Hoyo de Monterrey Short Hoyo Pirámide (2011 LE)

(Size: 5 3/8″ x 46  —  Time: 1hr 30mins)

Well, it has certainly been a while!  My last cigar review was just before Christmas, and as I write this one summer is finally getting into the swing of things here in the UK!  About time too!

I spent an excellent afternoon whilst smoking this lovely looking 2011 Limited Edition enjoying the company of a fellow former Royal Navy officer.  (The wonders that a tie can do to spark up a conversation!)  In the morning I’d been at the Savoy having a look at their facilities and logistics ahead of a charity gala I am organising at the hotel next year.  Given how well the meeting went, I thought I would have something a little special during my usual trip to one of London’s many fine tobacconists.  This one caught my eye.  The Hoyo de Monterrey Short Hoyo Pirámide, made from tobacco that had been aged for at least two years before rolling.  Here are my thoughts…


Appearance /15

This cigar had a lovely dark chocolate wrapper, with slightly dark patches where the oils of the aged tobacco had stained.  It was a little veiny, with a couple of knobbly bits, but the seam and cap were well finished.  It was firm to the touch, with a nicely packed foot.  Overall, the cigar had a slightly rustic look to it – from the dark textured wrapper, to the slightly tapered foot.  13

IMG_0012Smoking Characteristics /25

The pre-light aroma of the Short Hoyo Pirámide was farmyard with hints of light chocolate.  The pre-light draw was almost perfect – firm, but with just the right amount of give.  The light was easy and quick – two matches and it was set nicely.  Throughout the length of the cigar the burn remained crisp – it was occasionally a little wavy, but always remained fairly level.  The ash was a relatively light grey, with little mottling; it was fairly solid, coming off in distinct lumps, but not the most solid.  Smoke production was generally good, though occasionally a little thinner than one would ideally want.  There was little to fault this cigar for on the construction front – a touch more smoke and a slightly stronger ash would be my primary requests.  23

IMG_0013Flavour /25

The dry draw was right in line with the farmyard pre-light aroma: sweet hay being predominant.  There were under-notes of honey (giving the sweetness) and even a touch of menthol.  The first draw upon lighting was strong – very bitter chocolate.  This quickly tempered and by the third draw was balanced with a touch of liquorice.  After a short while, the bitterness dropped off and (whilst still present) given way to a more rounded dark chocolate/cocoa.  At this stage, it was vaguely reminiscent of a high quality dark chocolate with chilli – some liquorice still propped up the flavours from the background, now with menthol notes joining in too.  As the cigar progressed further, towards the final third, the bitter cocoa notes died away completely, along with the liquorice and menthol, giving way to a lovely milky profile, with a pleasant nuttiness.  This is how it remained, perhaps being joined by a toasted woodiness at the nub.  22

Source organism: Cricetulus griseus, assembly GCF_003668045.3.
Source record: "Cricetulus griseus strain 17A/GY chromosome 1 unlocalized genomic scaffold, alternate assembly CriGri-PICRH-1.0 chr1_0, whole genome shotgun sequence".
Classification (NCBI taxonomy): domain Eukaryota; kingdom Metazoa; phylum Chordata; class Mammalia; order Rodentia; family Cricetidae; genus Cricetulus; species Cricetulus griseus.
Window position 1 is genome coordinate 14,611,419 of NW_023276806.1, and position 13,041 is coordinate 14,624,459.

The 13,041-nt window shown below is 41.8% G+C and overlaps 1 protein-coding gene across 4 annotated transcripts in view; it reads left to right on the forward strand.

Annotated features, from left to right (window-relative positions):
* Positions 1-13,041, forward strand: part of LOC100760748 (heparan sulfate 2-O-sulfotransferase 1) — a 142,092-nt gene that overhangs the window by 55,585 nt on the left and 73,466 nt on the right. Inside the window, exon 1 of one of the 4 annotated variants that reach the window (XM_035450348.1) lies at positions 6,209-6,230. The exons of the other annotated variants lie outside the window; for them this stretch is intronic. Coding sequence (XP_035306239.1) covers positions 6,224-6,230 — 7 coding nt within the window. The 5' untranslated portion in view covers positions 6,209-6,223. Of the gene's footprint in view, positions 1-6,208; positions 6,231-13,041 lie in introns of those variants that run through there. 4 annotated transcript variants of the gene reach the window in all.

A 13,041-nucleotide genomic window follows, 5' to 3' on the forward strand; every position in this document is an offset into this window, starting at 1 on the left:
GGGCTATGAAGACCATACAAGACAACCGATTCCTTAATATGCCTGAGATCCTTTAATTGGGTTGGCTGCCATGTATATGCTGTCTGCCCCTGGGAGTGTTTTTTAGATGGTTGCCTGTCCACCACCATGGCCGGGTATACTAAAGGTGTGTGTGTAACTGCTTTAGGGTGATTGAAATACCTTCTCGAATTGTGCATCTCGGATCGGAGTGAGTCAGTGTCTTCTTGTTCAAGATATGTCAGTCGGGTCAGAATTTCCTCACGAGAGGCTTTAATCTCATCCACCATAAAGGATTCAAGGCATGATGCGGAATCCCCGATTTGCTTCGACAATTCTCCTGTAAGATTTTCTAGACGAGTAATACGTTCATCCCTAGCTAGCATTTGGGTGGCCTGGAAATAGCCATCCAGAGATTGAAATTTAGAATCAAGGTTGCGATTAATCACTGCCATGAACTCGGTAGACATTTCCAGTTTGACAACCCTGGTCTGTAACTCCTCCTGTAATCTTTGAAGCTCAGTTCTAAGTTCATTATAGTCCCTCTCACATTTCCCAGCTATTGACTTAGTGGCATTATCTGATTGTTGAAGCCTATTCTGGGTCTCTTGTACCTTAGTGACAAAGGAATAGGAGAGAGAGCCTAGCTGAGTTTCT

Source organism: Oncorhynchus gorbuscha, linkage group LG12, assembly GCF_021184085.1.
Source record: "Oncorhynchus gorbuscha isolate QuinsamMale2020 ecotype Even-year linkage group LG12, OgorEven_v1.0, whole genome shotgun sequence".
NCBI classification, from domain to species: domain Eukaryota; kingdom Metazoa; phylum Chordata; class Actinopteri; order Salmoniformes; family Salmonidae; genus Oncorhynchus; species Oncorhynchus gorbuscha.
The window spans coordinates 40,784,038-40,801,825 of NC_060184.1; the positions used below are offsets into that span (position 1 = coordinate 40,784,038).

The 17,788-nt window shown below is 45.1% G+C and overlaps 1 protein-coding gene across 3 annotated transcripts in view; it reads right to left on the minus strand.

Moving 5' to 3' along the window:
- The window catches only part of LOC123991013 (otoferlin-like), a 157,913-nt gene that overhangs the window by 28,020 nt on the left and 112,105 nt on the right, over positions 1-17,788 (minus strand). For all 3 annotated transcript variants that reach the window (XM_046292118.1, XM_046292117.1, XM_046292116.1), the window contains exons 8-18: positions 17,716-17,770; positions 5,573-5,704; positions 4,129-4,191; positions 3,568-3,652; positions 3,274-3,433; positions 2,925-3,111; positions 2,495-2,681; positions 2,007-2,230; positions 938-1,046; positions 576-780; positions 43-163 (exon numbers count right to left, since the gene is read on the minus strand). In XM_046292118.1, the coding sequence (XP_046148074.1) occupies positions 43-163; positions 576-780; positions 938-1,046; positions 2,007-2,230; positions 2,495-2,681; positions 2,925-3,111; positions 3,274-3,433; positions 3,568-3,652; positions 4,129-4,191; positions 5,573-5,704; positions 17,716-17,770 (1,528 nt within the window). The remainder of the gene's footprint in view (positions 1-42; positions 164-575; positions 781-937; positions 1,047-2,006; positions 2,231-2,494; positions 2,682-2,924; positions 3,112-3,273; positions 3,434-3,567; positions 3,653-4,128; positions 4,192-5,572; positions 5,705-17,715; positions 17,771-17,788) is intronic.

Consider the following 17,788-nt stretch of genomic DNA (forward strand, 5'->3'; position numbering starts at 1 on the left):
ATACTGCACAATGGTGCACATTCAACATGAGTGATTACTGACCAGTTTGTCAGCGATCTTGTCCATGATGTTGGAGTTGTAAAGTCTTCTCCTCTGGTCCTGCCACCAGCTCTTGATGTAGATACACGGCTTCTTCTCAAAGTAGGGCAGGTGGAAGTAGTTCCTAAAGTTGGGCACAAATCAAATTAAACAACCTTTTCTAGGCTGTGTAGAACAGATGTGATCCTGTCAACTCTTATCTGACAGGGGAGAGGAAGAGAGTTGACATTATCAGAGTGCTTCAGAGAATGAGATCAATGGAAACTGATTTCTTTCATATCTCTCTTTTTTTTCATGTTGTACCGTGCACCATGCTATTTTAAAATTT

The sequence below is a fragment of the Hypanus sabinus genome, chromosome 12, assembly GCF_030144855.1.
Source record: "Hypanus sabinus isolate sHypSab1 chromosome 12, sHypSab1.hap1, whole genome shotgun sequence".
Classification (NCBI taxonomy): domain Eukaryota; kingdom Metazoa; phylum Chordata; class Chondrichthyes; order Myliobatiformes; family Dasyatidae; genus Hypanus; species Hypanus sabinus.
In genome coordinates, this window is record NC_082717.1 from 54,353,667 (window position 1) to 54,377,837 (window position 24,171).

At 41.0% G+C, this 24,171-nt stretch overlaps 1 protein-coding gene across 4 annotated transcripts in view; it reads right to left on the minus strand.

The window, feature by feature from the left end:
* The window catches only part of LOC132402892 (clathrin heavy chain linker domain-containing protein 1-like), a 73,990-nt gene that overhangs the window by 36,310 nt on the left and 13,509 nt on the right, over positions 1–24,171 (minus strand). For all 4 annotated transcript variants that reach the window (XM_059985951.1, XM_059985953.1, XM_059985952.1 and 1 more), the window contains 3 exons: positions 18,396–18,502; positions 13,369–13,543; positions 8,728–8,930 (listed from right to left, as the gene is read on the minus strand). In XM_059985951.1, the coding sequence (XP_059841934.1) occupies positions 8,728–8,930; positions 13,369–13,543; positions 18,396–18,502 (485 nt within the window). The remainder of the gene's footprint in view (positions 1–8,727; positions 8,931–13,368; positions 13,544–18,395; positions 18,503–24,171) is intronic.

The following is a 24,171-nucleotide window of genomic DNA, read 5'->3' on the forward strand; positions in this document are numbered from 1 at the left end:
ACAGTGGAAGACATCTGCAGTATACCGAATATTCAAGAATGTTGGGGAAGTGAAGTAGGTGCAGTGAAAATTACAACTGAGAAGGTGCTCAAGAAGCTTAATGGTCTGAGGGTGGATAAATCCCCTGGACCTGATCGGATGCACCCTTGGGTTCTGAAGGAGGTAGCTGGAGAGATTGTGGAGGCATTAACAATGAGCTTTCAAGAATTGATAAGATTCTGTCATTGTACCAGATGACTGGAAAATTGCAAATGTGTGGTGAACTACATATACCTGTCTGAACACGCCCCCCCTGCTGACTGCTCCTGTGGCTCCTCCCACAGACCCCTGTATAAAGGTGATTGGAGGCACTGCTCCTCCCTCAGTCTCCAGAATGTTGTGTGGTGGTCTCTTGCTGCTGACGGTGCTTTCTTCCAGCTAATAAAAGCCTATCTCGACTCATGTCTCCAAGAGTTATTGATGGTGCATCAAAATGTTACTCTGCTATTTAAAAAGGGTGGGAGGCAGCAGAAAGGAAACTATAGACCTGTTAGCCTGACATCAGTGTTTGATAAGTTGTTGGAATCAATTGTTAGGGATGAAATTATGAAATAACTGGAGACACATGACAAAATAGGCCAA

Overall Impression /35

I would say that the HdM Hoyo Short Pirámide is a good cigar.  It starts strongly and shows some interesting progression – though I would have liked to have seen another flavour phase and a touch more complexity from an Limited Edition.  The cigar looks good, with a ‘quality rusticity’ which is pleasing to behold.  Construction is good too, with only a few very minor quibbles.  Would I buy more of these?  Without a doubt if the occasion was right.  Would I buy a box?  I’m not so sure.  Either way, if you haven’t tried one I’d heartily recommend it – especially if you’re looking for something medium bodied with a little bite.  33

Grand total… 91/100

Le Hoyo du Maire

(Size: 4″ x 30 — Time: 30mins)

Here’s a quick little review of the small cigar that I kick-started yesterday’s herf with, the Hoyo de Monterrey Le Hoyo du Maire.  It’s a small cigar, and seemed to fit the early morning mood quite nicely – start small, work up!

Appearance /15

The du Maire is the baby of the Le Hoyo line-up (indeed, it’s the baby of the HdM and Cuban ranges in general).  Despite it’s small size, the wrapper leaf used on this example was quite attractive.  It was fairly smooth, and had a nice sheen to it.  It definitely felt diminutive in the hand, but it was quite firm to the touch.  Overall, this example looked and felt better than one might expect of a cigar this small.  13

Smoking Characteristics /25

On lighting the du Maire it became obvious that the reason for the firm touch was that there was perhaps just a touch too much tobacco in this small stick.  The draw was slightly tight at the outset, and whilst it eased up during the middle section, it tightened up quite considerably as it finished.  A relight was required towards the end, but otherwise this cigar burned very well, keeping a nice, straight burn line from start to finish.  21

Flavour /25